In an earlier post, we explained the difference between incremental and absolute encoders.
In this installment of encoder videobytes, we take a closer look at absolute encoders, which have a unique positional value based on the position of the shaft. There are two different types of absolute encoders: singleturn or multiturn.
This brief video explains the difference between absolute singleturn encoders and absolute multiturn encoders.
An absolute singleturn encoder keeps track of the position within one turn of the encoder itself.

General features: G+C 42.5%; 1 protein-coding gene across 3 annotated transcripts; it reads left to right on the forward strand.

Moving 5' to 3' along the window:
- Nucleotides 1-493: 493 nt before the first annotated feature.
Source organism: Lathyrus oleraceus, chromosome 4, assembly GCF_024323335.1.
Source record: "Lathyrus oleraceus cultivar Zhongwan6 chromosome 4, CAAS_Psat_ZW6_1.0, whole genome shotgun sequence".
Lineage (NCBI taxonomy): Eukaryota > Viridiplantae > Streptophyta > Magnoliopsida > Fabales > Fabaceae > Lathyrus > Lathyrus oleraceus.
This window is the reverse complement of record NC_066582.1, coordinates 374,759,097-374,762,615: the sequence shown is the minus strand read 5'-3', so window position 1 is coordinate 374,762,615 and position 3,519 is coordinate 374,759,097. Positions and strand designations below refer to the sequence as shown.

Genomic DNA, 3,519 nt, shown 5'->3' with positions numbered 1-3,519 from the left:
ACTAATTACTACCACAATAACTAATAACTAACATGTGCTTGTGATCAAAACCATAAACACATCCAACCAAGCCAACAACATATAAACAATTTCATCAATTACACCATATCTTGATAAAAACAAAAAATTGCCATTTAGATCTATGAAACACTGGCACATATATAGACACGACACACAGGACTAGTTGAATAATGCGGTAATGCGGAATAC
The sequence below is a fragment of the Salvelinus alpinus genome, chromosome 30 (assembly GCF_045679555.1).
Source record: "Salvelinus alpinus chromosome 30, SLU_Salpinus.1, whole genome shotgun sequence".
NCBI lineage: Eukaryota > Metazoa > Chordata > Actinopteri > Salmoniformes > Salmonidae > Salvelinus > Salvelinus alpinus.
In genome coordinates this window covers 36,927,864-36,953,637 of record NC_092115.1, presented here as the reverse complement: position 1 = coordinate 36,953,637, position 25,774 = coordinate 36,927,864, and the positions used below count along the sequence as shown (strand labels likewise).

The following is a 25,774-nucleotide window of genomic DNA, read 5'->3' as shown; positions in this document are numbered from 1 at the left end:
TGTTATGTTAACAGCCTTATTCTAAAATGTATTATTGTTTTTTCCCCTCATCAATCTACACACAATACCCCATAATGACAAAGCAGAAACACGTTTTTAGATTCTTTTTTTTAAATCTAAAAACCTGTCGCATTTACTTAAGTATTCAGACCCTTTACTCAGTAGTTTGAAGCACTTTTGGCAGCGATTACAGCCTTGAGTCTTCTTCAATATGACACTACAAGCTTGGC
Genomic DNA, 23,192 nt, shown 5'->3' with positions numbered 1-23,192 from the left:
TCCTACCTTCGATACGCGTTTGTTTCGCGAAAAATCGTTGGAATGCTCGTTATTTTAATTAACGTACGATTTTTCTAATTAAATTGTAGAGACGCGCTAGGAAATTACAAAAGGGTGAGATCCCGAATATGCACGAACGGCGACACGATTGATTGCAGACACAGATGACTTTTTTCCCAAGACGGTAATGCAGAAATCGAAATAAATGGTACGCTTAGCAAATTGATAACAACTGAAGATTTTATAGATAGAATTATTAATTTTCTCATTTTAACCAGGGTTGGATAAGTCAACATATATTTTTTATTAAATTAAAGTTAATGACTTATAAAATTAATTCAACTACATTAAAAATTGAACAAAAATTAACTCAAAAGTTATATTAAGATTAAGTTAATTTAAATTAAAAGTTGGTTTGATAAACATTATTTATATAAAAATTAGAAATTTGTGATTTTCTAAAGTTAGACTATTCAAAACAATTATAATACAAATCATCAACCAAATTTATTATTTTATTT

In contrast, an absolute multiturn encoder keeps track of both the single turn position, as well as the number of turns the encoder has taken. SICK has developed multiturn encoders that can keep track of up to 131,072 turns, in addition to the singleturn resolution.
When do you typically use absolute singleturn encoders? When do you use absolute multiturn encoders?